ODDS AND ENDS: RHP Julio Teheran is tied with teammate LHP Paul Maholm for the National League lead with eight hit batters, while RHP Kris Medlen is tied for fifth with six. The Braves are tied for second in the league with 33 hit batters ... C Brian McCann has eight homers since making his season debut May 6, tied for 10th most in the National League over that span. But he has just one homer in his last 17 games ... OF Reed Johnson is hitting .311 against left-handed pitchers since 2003, sixth best in the majors (minimum of 1,300 at-bats). Johnson pinch-hit against lefty Bruce Chen on Wednesday and drove in a run with a hit ... OF B.J. Upton has recorded 54 assists since 2007, the most among major league center fielders. Upton nearly had No. 55 on Wednesday as his throw to the plate in the first inning appeared to be in time to nail Billy Butler, but catcher Gerald Laird couldn’t hang on to the throw. “I knew it was going to be close and I tried to short-hop it and get the tag on him,” Laird said. “It just got away from me.” ... -C Gerald Laird is hitting .281 (16-for-57) in 18 starts, with four doubles, one home run, seven RBI and a .369 on-base percentage. He went 1-for-5 on Wednesday ... OF Jordan Schafer has started 26 games this year, 11 in right field, nine in center field and six in left field. Schafer has started each of the last four games, his longest streak of the season, and is hitting .375 (6-for-16) with three extra-base hits in those four games. As a starter Schafer is hitting .320 (31-for-97) with 10 extra-base hits. As a pinch-hitter or sub he is hitting .269 (7-for-26) with just one extra-base hit, a home run.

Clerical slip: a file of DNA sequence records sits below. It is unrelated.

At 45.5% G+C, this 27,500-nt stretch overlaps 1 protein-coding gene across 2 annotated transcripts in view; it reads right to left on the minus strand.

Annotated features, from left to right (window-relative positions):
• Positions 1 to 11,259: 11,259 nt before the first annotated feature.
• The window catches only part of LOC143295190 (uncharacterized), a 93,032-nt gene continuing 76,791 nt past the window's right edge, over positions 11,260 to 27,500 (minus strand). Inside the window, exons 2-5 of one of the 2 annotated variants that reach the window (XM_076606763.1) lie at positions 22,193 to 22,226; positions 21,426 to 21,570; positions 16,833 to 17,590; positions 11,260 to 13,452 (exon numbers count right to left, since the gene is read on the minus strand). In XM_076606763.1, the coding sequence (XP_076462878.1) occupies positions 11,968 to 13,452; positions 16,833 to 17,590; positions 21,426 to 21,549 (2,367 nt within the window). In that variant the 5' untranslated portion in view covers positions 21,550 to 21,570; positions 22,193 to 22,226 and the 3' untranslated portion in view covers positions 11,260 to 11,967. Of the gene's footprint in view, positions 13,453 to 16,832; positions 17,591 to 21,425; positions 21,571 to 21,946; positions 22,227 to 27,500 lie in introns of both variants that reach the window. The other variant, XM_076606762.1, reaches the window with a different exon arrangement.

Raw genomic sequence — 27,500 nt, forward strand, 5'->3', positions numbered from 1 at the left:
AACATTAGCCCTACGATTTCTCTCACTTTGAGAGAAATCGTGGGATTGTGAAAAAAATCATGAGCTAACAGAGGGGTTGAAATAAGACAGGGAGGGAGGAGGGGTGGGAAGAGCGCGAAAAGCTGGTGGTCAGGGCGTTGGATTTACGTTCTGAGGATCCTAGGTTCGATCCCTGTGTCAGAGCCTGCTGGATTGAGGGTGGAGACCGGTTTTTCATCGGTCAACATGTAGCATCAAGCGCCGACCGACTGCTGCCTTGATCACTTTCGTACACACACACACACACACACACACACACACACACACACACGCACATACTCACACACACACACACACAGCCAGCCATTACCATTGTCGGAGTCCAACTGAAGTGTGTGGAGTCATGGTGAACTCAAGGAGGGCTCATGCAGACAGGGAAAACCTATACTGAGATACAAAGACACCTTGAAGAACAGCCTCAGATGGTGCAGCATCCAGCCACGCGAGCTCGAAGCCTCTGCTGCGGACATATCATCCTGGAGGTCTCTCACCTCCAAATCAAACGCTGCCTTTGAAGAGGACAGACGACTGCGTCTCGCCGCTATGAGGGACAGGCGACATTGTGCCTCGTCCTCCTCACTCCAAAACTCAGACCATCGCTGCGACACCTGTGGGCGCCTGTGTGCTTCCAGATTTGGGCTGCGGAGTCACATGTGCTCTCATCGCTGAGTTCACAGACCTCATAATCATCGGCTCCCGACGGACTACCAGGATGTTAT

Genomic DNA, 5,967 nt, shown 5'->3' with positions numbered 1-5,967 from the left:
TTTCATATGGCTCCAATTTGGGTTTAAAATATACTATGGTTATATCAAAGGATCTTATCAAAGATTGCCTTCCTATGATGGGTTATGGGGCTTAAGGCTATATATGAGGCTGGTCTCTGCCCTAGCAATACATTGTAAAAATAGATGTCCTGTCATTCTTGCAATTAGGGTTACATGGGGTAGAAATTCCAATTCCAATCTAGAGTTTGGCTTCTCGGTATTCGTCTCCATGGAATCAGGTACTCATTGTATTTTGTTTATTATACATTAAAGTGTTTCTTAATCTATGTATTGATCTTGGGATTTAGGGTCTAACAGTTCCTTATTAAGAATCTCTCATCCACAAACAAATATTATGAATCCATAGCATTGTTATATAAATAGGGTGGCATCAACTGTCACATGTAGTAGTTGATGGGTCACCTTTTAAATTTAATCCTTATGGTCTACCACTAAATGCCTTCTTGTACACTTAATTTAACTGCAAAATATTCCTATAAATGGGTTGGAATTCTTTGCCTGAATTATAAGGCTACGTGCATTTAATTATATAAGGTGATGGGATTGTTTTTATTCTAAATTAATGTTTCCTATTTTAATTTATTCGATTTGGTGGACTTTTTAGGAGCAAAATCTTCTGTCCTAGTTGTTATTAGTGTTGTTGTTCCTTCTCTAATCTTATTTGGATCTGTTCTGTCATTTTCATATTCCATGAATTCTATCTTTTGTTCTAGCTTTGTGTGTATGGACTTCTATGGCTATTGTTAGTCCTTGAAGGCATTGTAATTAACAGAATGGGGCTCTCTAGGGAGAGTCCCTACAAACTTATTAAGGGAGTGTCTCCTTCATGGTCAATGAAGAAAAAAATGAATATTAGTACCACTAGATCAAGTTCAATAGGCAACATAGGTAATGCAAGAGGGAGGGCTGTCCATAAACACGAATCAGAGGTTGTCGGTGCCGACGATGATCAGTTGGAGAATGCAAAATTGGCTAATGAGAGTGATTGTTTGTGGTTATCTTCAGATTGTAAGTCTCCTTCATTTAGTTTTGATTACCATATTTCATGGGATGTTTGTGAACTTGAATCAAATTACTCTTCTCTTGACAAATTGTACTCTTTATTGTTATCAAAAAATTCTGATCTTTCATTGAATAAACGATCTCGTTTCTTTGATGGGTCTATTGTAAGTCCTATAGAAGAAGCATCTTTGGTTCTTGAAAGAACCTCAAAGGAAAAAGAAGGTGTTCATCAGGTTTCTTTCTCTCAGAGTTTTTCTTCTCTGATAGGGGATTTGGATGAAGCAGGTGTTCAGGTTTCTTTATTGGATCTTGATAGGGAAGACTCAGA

Wren's son excited to be a Brave
ATLANTA — Even under his own roof, Braves general manager Frank Wren isn’t immune to criticism for his deal making. When he traded pitcher Javier Vazquez to the Yankees after the 2009 season after Vazquez recorded a 2.87 ERA with 238 strikeouts, his son challenged the wisdom of the move.
“I was like, ‘Dang, Dad, I really liked him,’ ” Kyle Wren said.
One of Wren’s latest decisions has been met with considerably more family approval. Earlier this month, the Braves drafted Kyle, who just finished his junior season as an outfielder at Georgia Tech, in the eighth round and signed him shortly after. Wren is now in Orlando, Fla., readying himself for minicamp and then the start of his career with the Braves’ advanced rookie-league team in Danville, Va.